The rig count for the shortened Thanksgiving holiday week ending Nov. 25 was down in most domestic unconventional plays and across the United States, but Canada experienced a rare uptick in its rig numbers, according to Baker Hughes Inc.
The United States lost 13 rigs compared to the previous week, falling to 744 total rigs. There were 555 oil rigs, down from 564, and 189 gas rigs, down from 193 (see Shale Daily, Nov. 20). Canada, on the other hand, saw an increase in the number of rigs, up to 184, compared with 166 the previous week.
Stagnant commodity prices haven't offered incentive to put more rigs in action, but there could be some light on the horizon, according to Barclays Capital (see Daily GPI, Nov. 23). Barclays has reduced its outlook for 2016 U.S. natural gas prices, but balances are expected to tighten in the second half of next year as growth slows and demand grows from the largest non-weather related demand increase since 2010.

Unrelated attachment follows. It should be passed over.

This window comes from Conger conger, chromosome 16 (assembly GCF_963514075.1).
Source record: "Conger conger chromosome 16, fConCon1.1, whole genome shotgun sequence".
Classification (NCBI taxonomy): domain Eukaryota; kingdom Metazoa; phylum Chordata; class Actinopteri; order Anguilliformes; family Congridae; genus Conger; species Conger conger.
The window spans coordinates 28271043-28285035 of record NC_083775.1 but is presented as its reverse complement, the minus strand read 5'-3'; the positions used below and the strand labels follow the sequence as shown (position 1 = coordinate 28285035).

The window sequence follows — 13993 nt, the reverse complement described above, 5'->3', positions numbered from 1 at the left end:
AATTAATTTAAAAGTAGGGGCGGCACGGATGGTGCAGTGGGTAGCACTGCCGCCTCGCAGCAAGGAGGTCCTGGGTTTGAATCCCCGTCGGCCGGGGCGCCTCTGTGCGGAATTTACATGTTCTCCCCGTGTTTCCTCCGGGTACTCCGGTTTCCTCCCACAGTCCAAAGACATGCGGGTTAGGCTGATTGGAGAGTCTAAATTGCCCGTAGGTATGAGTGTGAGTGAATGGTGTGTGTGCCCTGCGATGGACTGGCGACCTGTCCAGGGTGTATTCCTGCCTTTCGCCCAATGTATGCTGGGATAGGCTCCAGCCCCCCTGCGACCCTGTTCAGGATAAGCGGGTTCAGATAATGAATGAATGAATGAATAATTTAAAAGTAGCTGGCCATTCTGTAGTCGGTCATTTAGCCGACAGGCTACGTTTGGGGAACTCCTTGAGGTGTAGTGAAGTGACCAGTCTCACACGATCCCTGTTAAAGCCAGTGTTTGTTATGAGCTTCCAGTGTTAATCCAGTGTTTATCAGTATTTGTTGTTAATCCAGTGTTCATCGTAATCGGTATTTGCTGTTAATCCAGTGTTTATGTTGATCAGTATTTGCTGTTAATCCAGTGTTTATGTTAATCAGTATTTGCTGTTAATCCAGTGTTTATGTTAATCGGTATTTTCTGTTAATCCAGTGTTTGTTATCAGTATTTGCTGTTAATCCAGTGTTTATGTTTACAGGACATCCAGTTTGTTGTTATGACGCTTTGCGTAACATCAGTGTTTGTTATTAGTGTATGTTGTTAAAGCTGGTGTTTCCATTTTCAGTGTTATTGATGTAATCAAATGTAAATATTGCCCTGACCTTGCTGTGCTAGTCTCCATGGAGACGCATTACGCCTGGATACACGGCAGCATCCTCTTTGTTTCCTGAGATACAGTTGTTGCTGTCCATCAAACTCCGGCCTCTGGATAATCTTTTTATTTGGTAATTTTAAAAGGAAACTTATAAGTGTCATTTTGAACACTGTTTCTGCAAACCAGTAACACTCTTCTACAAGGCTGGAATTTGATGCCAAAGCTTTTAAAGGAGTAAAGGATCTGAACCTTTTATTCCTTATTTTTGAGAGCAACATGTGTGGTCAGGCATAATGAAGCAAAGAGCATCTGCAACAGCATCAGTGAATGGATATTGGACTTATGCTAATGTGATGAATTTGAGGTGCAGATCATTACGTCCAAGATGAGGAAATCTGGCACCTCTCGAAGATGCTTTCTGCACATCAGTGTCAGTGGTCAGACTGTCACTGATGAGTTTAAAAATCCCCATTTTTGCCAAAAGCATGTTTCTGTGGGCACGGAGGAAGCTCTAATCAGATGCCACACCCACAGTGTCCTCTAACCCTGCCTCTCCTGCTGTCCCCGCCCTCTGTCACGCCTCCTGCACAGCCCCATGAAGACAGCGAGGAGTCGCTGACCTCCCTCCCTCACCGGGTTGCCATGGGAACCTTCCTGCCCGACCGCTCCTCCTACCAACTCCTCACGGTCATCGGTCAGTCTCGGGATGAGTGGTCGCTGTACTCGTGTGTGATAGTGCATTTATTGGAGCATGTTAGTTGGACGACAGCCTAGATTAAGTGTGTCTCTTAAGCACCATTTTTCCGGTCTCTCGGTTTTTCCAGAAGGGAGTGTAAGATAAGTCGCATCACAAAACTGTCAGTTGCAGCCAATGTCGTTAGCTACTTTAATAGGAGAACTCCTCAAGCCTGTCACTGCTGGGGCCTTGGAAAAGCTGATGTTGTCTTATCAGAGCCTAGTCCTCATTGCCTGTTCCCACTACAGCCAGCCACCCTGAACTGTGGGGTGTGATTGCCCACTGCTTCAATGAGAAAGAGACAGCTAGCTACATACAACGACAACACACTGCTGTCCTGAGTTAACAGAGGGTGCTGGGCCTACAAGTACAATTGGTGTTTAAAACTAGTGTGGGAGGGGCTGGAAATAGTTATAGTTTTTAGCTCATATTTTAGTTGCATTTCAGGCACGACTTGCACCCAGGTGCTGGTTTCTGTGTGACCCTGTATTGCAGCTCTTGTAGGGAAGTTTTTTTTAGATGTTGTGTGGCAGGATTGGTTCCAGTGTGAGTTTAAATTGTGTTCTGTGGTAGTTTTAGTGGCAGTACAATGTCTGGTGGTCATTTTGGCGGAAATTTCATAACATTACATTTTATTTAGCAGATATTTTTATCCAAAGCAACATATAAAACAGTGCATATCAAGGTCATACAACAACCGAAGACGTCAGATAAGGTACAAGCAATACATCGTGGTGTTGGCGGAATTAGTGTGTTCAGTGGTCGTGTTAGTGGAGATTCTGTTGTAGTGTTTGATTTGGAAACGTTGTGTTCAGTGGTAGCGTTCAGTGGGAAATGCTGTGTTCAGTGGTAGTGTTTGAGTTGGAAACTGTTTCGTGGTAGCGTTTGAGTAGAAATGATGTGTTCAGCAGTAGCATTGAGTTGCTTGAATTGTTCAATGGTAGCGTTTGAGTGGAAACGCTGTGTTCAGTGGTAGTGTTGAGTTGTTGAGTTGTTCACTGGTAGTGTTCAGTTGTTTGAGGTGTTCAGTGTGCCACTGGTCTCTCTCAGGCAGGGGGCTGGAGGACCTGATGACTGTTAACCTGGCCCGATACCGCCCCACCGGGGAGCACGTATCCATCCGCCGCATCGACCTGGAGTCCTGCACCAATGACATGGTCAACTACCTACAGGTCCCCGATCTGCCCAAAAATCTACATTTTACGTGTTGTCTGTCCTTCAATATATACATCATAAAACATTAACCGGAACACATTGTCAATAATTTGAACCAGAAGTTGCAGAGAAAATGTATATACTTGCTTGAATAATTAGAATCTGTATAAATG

Barclays continues to see an upward trend in prices in the second half of 2016 because of new market demand. The futures market is pricing in a warm winter, but if it's not as warm as forecasted and production increases disappoint, "the pieces should be in place" for a second-half 2016 rally, according to Barclays.
The rig count has been on a downward trend for months. In the latest Baker Hughes tally, the Mississippian Lime and Eaglebine, which is also known as the Upper Eagle Ford Shale, were the only unconventional plays to add rigs -- three in the former and one in the latter.
The biggest loser was the Permian Basin, which gave up four rigs, but there were also declines in the Barnett Shale, California, Denver-Julesburg/Niobrara, Eagle Ford in South Texas, Granite Wash, Green River Basin, Marcellus Shale and Williston Basin.
The U.S. rig count for the week was down 61% from its year-ago total of 1,917. Canada's count was a 58% decline from its year-ago level of 438.